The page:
Having heard arguments over the legality of a multimillion dollar incentive package designed to lure the development of a large shopping mall in north Phoenix, the Arizona Supreme Court is poised to decide the extent of local governments’ power to boost their economies and tax revenues.
On Sept. 30, the court considered whether the city of Phoenix violated a state Constitution provision guarding against public-private partnerships when it agreed to a tax-rebate package valued at $97.4 million to secure the construction of CityNorth, a massive shopping mall on the city’s northern outskirts.
The 1997 deal was struck down in December 2008 by an Arizona Court of Appeals panel that found the agreement violated a clause in the state Constitution that bans government gift-giving to private interests.
But just how the state’s strictly-written gift clause is to be interpreted is also on the line, as the city of Phoenix and CityNorth developers are asking the Arizona Supreme Court to reverse the appellate court’s findings that make it more difficult for local governments to provide incentives to lure businesses to their jurisdictions.
Prior to the appellate decision, local governments could count on escaping the gift clause’s clutches if their economic deals with private entities could promote valid public purposes, such as economic development and increased sales tax revenues.
Governments also were required, at least if challenged in court, to show the benefits they received from having offered incentive packages would outweigh their incurred expenses to secure deals with private entities.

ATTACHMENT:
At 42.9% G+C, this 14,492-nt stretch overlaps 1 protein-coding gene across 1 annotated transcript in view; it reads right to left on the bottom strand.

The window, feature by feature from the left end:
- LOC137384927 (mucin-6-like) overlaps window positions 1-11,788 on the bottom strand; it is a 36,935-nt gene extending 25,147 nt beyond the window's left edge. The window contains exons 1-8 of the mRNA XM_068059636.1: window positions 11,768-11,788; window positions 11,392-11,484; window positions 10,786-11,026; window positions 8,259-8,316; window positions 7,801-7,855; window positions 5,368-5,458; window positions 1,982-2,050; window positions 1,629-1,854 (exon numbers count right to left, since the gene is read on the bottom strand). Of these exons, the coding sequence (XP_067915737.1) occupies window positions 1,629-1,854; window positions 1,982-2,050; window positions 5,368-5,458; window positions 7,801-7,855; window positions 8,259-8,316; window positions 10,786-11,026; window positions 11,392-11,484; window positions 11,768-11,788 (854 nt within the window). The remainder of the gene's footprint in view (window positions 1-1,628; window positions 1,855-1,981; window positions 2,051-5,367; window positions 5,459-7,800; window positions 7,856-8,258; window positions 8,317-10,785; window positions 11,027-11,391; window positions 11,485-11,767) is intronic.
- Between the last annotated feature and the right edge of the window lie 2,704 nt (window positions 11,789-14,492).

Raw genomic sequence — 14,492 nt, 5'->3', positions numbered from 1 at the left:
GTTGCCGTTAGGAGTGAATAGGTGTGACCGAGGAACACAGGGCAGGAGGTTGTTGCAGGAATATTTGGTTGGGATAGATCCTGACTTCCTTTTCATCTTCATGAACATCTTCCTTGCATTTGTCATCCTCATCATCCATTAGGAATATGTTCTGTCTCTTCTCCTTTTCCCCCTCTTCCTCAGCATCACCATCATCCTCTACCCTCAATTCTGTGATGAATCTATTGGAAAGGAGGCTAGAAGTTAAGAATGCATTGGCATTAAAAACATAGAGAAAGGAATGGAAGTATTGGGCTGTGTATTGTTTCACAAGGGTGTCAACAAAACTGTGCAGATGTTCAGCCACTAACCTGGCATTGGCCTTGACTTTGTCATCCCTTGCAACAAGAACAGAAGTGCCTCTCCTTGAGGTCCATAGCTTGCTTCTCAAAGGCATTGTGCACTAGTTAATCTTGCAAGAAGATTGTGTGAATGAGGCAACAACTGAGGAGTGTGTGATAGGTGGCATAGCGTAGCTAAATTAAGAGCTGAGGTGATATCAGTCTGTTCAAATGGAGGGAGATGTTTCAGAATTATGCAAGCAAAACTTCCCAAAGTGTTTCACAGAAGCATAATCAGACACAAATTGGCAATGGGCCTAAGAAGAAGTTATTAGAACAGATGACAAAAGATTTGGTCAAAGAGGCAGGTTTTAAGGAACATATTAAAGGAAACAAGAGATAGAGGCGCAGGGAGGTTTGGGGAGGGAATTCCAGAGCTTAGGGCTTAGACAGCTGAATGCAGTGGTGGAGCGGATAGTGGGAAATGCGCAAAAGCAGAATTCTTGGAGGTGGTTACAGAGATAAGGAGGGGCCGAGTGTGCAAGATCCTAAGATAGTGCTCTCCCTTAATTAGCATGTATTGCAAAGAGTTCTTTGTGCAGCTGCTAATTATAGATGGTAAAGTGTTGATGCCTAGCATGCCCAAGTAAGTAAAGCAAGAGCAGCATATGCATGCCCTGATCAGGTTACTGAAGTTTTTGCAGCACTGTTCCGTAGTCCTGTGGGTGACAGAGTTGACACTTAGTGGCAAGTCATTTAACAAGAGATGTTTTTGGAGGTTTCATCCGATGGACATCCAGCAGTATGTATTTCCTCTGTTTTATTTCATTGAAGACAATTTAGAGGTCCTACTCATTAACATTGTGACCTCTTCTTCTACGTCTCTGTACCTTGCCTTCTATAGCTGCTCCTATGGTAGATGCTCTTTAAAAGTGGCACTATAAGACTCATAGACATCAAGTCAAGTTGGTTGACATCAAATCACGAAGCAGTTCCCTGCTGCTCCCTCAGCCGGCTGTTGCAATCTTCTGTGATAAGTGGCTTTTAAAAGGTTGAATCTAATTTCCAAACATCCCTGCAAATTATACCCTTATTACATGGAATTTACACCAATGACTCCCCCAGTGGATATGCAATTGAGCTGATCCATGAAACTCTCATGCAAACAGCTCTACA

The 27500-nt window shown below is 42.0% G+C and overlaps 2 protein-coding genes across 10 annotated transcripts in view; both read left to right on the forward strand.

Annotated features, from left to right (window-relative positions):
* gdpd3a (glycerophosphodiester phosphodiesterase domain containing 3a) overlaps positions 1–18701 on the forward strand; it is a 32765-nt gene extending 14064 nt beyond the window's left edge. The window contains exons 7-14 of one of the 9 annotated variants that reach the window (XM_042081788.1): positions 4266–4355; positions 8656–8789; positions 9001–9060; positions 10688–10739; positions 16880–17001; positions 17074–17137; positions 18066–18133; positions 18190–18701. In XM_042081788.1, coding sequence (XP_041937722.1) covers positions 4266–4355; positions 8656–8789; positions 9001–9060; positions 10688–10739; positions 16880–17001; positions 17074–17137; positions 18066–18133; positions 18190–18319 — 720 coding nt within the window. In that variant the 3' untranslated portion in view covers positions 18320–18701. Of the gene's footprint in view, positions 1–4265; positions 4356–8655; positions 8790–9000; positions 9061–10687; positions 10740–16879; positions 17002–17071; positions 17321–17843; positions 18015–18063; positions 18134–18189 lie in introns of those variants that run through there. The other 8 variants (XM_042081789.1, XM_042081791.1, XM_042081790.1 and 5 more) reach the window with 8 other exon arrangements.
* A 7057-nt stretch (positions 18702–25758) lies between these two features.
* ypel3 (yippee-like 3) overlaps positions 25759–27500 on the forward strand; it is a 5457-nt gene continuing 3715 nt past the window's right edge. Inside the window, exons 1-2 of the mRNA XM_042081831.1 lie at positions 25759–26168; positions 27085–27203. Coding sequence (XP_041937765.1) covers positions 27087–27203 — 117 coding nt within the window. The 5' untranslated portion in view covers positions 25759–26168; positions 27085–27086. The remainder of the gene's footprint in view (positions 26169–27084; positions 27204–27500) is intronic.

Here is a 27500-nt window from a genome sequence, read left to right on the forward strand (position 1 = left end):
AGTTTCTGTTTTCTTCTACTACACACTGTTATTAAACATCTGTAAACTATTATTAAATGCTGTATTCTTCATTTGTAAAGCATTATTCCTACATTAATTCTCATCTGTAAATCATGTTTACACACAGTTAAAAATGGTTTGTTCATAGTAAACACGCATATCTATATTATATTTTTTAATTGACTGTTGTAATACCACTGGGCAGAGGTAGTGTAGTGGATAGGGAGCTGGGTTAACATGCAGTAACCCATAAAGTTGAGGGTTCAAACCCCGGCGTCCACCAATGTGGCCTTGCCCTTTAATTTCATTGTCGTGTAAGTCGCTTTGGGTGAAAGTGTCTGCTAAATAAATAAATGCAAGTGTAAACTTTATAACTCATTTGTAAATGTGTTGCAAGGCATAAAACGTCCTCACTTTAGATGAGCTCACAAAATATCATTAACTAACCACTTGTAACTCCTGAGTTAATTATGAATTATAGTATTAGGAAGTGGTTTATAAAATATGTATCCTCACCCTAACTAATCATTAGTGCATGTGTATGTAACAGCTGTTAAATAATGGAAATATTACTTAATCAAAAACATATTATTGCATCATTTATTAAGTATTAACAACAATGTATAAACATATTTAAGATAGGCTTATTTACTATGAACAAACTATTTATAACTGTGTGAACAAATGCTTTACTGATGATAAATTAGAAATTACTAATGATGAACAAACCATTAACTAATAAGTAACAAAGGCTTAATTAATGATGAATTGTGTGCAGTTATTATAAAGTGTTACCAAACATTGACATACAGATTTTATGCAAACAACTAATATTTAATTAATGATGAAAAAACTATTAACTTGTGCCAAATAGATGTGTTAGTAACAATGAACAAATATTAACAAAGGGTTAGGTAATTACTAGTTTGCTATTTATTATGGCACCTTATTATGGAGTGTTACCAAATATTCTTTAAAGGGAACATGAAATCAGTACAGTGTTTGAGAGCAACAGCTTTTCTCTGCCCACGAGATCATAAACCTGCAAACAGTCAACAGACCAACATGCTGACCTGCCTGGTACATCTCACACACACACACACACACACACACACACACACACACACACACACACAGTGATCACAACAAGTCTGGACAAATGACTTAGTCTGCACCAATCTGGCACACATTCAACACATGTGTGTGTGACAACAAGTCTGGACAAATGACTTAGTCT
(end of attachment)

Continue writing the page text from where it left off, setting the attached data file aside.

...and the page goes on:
Tim Berg, an attorney hired by Phoenix, urged the court to overrule the appellate decision that struck down the CityNorth deal and added a requirement that private entities could not “unduly” benefit from government-brokered deals.
At risk, Berg said, is “the power of government to engage in economic development for the betterment of its citizens,” such as job creation, and in the case of CityNorth, available parking, reduced air pollution, traffic reduction and the planned creation of an urban core similar to downtown Phoenix.
Berg was careful to remind the justices repeatedly that no tax rebates would be made available to the developer of the project, the Thomas J. Klutznick Company, without the full completion of 1.2 million square feet of sales tax revenue-generating retail space.
The city also gained hundreds of spaces of free parking at the CityNorth development at a fair market value price, he said.
Several of the court’s justices probed Berg in hopes of achieving the attorney’s views of what constitutes a clear distinction of a valid public purpose necessary for local governments to successfully navigate the gift clause.
On one occasion, Justice Andrew Hurwitz theoretically questioned whether a city could give a private entity $100 million for a hypothetical “widget” needed to stem a cholera outbreak when a suitable alternative could be purchased for $10.
Berg urged the court to adopt a “panoptic” gift-clause approach that defers discretion over incentive deals to the local governments that provide them. Governments, absent an abuse of power, should be left alone to weigh both tangible and intangible benefits, such as cultural improvements, when considering deals, he said.